Best. Autocomplete. Ever.

During a recent role-playing portion of our interview training session at Square, I was trying to come up with a caricature of an interviewing engineer attempting to impress my counterpart across the table. I ended up embellishing upon my starter project at Google; in retrospect, it was easily one of the most over-engineered pieces of work I’ve ever had the displeasure to involve myself in. Nonetheless, it makes for a fun story, so here is a short account.

To give some context, upon starting, I was placed on one of the internal tools teams within Google. Given Google’s size and its top-notch engineering teams, it’s not a surprise that there’s an abundance of internal sites and tools[1] that runs the company, everything from Eclipse extensions to the interview questions tracking app to Google’s own file and operating systems. This practice of building out custom tools extended to non-engineering teams as well; I guess the thought is that Google development is at least as good as the vast majority of software vendors, and we get to cater our software directly to our internal clients.

My team was responsible for, essentially, a database webapp with a search and settings front-end. One of the top requests was a better search UI – the search backend itself was fast enough, but sifting through tables of results was tedious and error-prone. Thus, I was tasked with building an autocomplete widget on top of the search box, and by doing so learn the ins and outs of the mostly-Closure, starting-to-be-ported-to-GWT codebase.

Had I been anywhere else, I would have thrown the jQuery autocomplete widget on top of the input box and called it a day.

But, the requirements called for something much more…elaborate. From what I can remember:

  • There was 7-8 separate entity types that we could search on. The backend did this in parallel; the UI simply had to understand the types that the return specified. Each type was modeled as a class.
  • The UI couldn’t display all the results from all the types at once. We’d have a max of 4 results per type, with a max of 4 types. Each constraint was configurable.
  • Most results took up multiple rows, but only had enough metadata to fill one row. In theory I had separate classes to customize each type’s rendering, except that sometimes, the full set of 16 results would make the results window too tall, so the widget had to figure out the optimal combination of expanded/condensed rendered result rows.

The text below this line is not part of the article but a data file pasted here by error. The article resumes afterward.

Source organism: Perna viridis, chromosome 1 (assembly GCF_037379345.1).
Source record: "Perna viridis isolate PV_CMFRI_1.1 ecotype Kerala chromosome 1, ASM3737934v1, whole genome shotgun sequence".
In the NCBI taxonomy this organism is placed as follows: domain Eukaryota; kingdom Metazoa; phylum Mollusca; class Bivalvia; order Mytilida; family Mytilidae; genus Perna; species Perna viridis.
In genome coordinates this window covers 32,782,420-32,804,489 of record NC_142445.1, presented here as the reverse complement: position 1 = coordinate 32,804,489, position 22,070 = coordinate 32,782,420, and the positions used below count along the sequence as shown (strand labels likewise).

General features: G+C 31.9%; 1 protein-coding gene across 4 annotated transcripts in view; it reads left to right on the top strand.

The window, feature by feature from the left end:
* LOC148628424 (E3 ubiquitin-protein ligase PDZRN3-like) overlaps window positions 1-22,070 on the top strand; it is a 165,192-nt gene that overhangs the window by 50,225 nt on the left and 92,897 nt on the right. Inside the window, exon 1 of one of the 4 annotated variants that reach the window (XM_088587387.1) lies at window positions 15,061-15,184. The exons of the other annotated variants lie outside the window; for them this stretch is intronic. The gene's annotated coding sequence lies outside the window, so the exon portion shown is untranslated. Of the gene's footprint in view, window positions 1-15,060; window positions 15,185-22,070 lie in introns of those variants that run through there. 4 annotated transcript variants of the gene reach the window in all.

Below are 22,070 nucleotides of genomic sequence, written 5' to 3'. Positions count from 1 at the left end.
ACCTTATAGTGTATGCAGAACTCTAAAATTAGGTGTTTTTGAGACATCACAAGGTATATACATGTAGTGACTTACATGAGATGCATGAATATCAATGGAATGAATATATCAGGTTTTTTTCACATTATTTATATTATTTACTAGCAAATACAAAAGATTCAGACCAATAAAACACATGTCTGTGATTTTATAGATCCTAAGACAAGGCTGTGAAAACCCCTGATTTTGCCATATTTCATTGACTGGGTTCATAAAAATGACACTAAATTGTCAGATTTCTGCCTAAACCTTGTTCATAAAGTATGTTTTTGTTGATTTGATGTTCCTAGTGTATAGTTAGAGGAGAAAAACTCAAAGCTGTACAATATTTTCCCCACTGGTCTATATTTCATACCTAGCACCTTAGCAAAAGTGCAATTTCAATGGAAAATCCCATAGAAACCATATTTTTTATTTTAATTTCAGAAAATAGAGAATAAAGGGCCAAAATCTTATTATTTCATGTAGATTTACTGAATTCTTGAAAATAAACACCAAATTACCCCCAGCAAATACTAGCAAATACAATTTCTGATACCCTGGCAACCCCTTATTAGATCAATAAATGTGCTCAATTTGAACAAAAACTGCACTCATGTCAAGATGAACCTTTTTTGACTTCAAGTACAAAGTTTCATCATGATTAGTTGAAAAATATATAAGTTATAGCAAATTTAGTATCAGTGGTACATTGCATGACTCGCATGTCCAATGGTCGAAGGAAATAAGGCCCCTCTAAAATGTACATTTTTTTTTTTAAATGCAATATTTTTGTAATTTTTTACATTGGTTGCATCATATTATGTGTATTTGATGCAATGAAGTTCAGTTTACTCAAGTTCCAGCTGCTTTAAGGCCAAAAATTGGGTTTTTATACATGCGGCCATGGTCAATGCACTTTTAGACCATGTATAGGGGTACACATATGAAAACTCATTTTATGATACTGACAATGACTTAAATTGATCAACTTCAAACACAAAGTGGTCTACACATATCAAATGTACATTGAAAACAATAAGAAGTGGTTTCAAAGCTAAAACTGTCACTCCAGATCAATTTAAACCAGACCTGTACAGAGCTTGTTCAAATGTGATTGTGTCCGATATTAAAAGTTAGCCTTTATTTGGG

• Rows are by default fully clickable, but there are fields which needed to allow for highlights; users would want to copy & paste emails and phone numbers, and those should not count towards selecting the item.
  • The API format was protocol buffers. Protobufs aren’t too great in JavaScript, although to Google’s credit, they do integrate well with Google Closure, as long as you don’t mind piling on a couple dozen more JS objects per response handler.

So with all that, the autocomplete to rule all autocompletes took me about three months to build and deploy to production. To be fair, much of that time was spent learning the Google stack and coding standards, and the backend fellow I was working with also had to spend two and a half months wrangling the data from the myriad of storage systems to make the entire thing searchable[2]. The truly sad part is that there was no instrumentation in the code to determine actual usage, and we didn’t even bother to get our users’ feedback post-launch.

I suppose the moral of the story is that I have contributed to the enterprise-class ruination of JavaScript and web applications. Fully knowing the issues with the processes and implementation, I willfully continued as the environment I was operating within made these choices the path of least resistance. I can’t say I’m proud of what I built, but hey, it makes for a decent (fake) interview story.

Footnotes    (↑ returns to text)
  1. Following the premise that investing in developer tools increases overall productivity and developer happiness.
  2. Although I remember that each entity type only had a few hundred thousand entries, nothing that a simple MySQL LIKE couldn’t fly through.